Why There are Fewer Breweries in the South

by Rachel Baker on April 13, 2015

I’ve traveled through the bible belt from Virginia to Texas, around the Carolinas and through Georgia. I lived in the Southwest and traveled through New Mexico, Denver, and Portland. My experiences in both these regions were completely and utterly different when it came to amount of alcohol consumed. I remember visiting my uncle in Texas and he had to whip out a card to buy beer. I knew right then and there I would never live in a dry county…ever. I am not a big drinker, but the thought of having to buy a card that allowed me to drink at a restaurant…? Suffice it to say, my experience in Portland was COMPLETELY different – it seemed there was a brewery on every corner (not really but they were everywhere); and when I lived in New Mexico, I began to see microbrews popping up at all the older clubs that were striving to revive business.

According to the article below, the reason for the difference in the brewery experience has a lot to do with the amount of Baptists in a state. While at first glance this seems silly, its worth exploring where politician money comes from and how this money affects local and state laws.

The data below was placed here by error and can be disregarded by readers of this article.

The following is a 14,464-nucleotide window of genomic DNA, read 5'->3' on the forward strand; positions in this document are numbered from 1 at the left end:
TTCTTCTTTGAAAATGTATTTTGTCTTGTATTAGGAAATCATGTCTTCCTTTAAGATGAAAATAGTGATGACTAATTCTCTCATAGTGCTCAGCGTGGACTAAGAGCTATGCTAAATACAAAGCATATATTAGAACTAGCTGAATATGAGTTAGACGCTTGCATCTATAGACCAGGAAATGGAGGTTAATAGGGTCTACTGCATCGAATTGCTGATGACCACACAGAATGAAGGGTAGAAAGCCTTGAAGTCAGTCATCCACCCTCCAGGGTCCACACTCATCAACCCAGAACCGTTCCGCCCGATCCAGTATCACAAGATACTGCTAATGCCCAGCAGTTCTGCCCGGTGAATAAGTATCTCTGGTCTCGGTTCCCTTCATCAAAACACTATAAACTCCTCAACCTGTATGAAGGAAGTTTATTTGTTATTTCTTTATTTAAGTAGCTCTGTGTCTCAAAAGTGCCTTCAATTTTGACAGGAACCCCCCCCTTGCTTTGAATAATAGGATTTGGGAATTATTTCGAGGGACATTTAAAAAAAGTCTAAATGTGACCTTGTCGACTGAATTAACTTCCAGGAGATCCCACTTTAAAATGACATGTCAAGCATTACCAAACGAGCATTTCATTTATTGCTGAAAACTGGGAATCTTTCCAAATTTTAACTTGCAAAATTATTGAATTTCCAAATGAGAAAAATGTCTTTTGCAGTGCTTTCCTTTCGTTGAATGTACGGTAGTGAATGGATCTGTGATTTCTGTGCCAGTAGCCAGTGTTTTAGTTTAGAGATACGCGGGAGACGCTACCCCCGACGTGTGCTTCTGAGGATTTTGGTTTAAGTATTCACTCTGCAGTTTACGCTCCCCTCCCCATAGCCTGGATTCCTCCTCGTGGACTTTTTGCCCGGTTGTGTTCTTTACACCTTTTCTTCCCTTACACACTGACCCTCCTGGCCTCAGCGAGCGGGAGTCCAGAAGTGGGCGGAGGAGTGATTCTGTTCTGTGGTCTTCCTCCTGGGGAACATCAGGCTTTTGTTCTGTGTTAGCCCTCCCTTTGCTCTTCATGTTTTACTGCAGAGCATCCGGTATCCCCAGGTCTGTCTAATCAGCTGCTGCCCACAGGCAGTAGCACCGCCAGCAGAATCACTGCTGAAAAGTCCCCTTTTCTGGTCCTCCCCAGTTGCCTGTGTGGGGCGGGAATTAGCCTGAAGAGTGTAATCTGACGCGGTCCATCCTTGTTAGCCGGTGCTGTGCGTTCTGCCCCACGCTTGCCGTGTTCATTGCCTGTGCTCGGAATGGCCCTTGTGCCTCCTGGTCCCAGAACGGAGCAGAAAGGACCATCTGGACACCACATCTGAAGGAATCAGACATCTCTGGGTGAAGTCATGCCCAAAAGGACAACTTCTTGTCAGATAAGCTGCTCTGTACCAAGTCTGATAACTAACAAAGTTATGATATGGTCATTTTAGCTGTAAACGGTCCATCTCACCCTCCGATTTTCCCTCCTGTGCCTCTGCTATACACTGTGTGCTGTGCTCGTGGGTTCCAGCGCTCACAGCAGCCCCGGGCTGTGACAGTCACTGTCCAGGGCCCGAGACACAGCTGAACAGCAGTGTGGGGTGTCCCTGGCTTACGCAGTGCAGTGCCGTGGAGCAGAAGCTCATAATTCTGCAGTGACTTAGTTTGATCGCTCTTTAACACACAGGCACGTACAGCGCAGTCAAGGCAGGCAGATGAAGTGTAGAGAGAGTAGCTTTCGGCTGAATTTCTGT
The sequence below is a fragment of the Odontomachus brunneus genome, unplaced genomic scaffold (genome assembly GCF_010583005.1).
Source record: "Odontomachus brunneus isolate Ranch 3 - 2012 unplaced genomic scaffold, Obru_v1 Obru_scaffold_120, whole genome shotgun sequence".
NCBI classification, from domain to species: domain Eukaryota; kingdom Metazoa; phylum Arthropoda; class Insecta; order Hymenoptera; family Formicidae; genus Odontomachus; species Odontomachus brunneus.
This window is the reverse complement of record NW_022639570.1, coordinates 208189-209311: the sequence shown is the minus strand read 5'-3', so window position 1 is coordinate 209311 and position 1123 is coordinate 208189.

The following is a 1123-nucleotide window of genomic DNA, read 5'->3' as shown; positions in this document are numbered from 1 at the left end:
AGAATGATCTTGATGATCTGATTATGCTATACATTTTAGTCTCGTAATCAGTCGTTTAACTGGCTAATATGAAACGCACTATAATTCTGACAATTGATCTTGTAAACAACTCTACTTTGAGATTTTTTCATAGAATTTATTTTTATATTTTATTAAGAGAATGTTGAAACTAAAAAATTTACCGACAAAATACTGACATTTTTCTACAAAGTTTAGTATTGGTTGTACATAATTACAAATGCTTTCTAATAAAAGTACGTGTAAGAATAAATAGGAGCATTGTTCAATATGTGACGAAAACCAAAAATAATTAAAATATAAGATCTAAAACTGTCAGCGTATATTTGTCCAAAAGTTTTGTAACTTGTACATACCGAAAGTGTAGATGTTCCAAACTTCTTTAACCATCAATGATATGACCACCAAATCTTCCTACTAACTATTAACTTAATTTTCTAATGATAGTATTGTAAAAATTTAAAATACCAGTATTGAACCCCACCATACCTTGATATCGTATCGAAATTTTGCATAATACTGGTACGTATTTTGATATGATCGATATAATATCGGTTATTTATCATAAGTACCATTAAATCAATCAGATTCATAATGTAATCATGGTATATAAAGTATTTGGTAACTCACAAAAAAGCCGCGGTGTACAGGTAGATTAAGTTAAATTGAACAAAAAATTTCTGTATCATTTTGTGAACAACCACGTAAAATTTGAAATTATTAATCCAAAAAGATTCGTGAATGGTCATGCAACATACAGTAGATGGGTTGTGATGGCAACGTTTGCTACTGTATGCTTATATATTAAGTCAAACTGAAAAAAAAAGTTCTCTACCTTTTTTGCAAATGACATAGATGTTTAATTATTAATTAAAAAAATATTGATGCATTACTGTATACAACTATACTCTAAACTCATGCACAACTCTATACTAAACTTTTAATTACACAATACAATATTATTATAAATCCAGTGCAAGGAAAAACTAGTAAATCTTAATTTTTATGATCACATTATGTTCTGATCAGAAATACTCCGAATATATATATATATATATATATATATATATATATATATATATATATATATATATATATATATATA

Here’s the Article: Why the South Is the Region With the Fewest Breweries

Around the nation, big beer producers contribute to the campaigns of politicians who will support policies that discourage competition from local upstarts—for example, taxes on breweries and laws that prevent breweries from selling their kegs directly to consumers (instead of through a distributor). But what’s unique about the South is that there’s a voting bloc—the Baptists—whose moral stance against alcohol happens to align with large producers’ desires to keep new competitors from getting started in the business. The support of Baptists provides Southern politicians with a reason to hinder brewers that politicians in other regions don’t have. As a result, the states with the most Baptists tend to have the fewest breweries.

This article was written by: Rachel Baker – Click to follow on Twitter; or you can follow her at The Crafty Veteran on Bloglovin

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